In August 2017, a salvage excavation was conducted to the south of the Nesher Quarry in Ramla (Permit No. A-8086; map ref. 192970/645660; Fig. 1) as part of the Nahal Ayyalon diversion project. The excavation, undertaken on behalf of the Israel Antiquities Authority and financed by Nesher Israel Cement Enterprises Ltd., was directed by M. Oron (field photography and drafting) with the assistance of Y. Amrani and E. Bachar (administration), M. Kahan (surveying), I. Taxel (ceramic finds), I. Lidsky-Reznikov (pottery drawing), L. Rauchberger (tobacco-pipe identification), C. Amit (studio photography) and A. ‘Azab.
The Northern Cave was relatively large (c. 16 m across at the entrance, c. 12 m deep; Fig. 4). Two probes were dug inside the cave: in the center and at its northern end. A layer of brown soil, animal dung and ash containing potsherds from the Ottoman period mixed with modern finds: two bowls, one of Gaza Ware (Fig. 5:1) and the other probably earlier (Fig. 5:2), and a tobacco-pipe fragment (Fig. 5:4) from the late nineteenth – early twentieth century CE, when the cave was probably frequented by shepherds. Below this level was a layer of soil (c. 1 m thick) containing stones that had collapsed from the cave’s ceiling. A few potsherds, including a jar (Fig. 5:3) from the Mamluk and early Ottoman periods, as well as non-diagnostic flint artifacts, among them flake cores (Fig. 6:1, 2), were found in this stratum. Mechanical equipment was employed to dig down to the bedrock, but no other finds were discovered.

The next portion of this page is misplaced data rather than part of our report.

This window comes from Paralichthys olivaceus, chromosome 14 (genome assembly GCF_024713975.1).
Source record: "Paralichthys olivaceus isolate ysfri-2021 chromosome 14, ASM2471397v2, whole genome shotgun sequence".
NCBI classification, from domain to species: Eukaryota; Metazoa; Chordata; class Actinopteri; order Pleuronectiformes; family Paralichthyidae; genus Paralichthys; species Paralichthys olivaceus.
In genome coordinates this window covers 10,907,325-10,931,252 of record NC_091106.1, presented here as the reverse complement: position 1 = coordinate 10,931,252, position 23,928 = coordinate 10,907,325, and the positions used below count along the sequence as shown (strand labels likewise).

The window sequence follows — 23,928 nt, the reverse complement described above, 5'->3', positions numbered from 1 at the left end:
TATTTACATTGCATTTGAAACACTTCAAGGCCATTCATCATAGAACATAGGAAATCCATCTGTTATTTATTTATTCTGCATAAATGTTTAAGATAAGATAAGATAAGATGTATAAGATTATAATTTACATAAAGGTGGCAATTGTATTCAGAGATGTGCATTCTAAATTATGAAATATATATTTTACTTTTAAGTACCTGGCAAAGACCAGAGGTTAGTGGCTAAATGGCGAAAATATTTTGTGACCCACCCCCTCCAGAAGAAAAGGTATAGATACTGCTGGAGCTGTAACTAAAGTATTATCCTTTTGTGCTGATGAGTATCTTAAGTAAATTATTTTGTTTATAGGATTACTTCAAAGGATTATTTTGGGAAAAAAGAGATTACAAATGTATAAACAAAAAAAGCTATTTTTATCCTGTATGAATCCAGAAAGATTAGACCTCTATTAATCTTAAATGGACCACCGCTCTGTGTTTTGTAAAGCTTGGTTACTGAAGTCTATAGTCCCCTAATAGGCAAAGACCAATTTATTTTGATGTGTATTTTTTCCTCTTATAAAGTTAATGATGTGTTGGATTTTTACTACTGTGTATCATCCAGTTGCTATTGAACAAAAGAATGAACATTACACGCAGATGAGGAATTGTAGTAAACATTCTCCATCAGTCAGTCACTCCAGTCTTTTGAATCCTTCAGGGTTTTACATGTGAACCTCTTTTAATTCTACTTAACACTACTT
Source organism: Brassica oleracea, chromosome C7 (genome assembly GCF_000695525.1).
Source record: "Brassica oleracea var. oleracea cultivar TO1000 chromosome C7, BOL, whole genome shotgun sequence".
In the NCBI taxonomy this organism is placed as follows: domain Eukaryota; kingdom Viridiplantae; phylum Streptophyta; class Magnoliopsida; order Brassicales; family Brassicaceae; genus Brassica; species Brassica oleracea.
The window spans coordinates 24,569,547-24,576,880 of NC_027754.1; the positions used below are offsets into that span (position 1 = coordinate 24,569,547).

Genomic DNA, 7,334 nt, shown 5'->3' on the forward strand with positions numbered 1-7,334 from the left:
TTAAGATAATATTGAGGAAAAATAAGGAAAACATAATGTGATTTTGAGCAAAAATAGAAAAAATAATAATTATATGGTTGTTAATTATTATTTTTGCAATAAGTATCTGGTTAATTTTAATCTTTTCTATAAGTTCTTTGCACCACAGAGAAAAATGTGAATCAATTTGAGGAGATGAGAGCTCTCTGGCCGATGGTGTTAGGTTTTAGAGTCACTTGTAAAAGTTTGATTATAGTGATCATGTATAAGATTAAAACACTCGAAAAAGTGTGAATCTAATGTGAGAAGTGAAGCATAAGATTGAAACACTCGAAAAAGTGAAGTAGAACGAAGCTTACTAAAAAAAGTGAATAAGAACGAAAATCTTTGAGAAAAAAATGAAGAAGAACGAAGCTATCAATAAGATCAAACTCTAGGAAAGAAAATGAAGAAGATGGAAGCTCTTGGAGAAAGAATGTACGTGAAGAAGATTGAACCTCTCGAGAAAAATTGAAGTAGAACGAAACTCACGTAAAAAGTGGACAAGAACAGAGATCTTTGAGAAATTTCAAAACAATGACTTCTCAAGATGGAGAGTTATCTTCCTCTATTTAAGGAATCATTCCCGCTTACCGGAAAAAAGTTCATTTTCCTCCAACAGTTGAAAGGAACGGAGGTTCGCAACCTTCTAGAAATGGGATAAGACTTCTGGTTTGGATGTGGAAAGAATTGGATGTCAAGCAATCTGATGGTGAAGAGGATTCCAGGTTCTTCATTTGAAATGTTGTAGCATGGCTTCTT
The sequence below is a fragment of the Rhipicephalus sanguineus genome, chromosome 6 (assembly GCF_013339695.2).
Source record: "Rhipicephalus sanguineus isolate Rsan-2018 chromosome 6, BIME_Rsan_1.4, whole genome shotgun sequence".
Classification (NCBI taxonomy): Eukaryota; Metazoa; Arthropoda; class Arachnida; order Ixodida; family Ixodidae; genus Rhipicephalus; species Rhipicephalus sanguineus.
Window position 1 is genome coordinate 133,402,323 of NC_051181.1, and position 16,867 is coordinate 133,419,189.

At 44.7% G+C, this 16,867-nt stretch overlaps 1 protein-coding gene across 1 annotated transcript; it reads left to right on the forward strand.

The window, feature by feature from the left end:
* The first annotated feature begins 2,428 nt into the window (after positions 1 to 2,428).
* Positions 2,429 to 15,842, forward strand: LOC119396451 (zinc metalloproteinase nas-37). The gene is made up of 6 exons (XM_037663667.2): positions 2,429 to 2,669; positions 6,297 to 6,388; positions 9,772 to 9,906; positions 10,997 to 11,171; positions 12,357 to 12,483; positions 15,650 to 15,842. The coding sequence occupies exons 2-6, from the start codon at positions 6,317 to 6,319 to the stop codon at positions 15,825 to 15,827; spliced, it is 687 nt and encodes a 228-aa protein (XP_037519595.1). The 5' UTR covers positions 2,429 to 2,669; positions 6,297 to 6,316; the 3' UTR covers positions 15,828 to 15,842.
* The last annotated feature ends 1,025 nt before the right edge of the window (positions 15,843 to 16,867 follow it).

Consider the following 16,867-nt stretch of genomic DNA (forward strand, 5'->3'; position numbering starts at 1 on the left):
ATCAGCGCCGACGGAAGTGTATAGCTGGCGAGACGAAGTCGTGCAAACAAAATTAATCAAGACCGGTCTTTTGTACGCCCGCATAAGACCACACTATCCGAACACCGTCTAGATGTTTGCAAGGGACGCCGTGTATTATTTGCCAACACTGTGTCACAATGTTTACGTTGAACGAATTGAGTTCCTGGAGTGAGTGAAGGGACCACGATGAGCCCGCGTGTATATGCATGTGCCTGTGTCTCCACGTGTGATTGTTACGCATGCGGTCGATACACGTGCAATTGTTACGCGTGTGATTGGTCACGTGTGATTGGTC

The Southern Cave is relatively small (c. 6 m across at the entrance, c. 5 m deep; Fig. 7), although it was obviously larger in the past, before it collapsed. Collapsed rocks from the roof were cleared with mechanical equipment, exposing a level of brown soil containing non-diagnostic potsherds. Below this level was an accumulation of soil and additional collapsed rocks from the roof (c. 0.5 m thick), which covered the bedrock.
The caves were probably used during the Ottoman period or even as early as the late Mamluk period, possibly as a shelter for shepherds from the city of Ramla and the nearby villages. The flint items may indicate an earlier use of the caves, but they are not indicative and were not found in situ.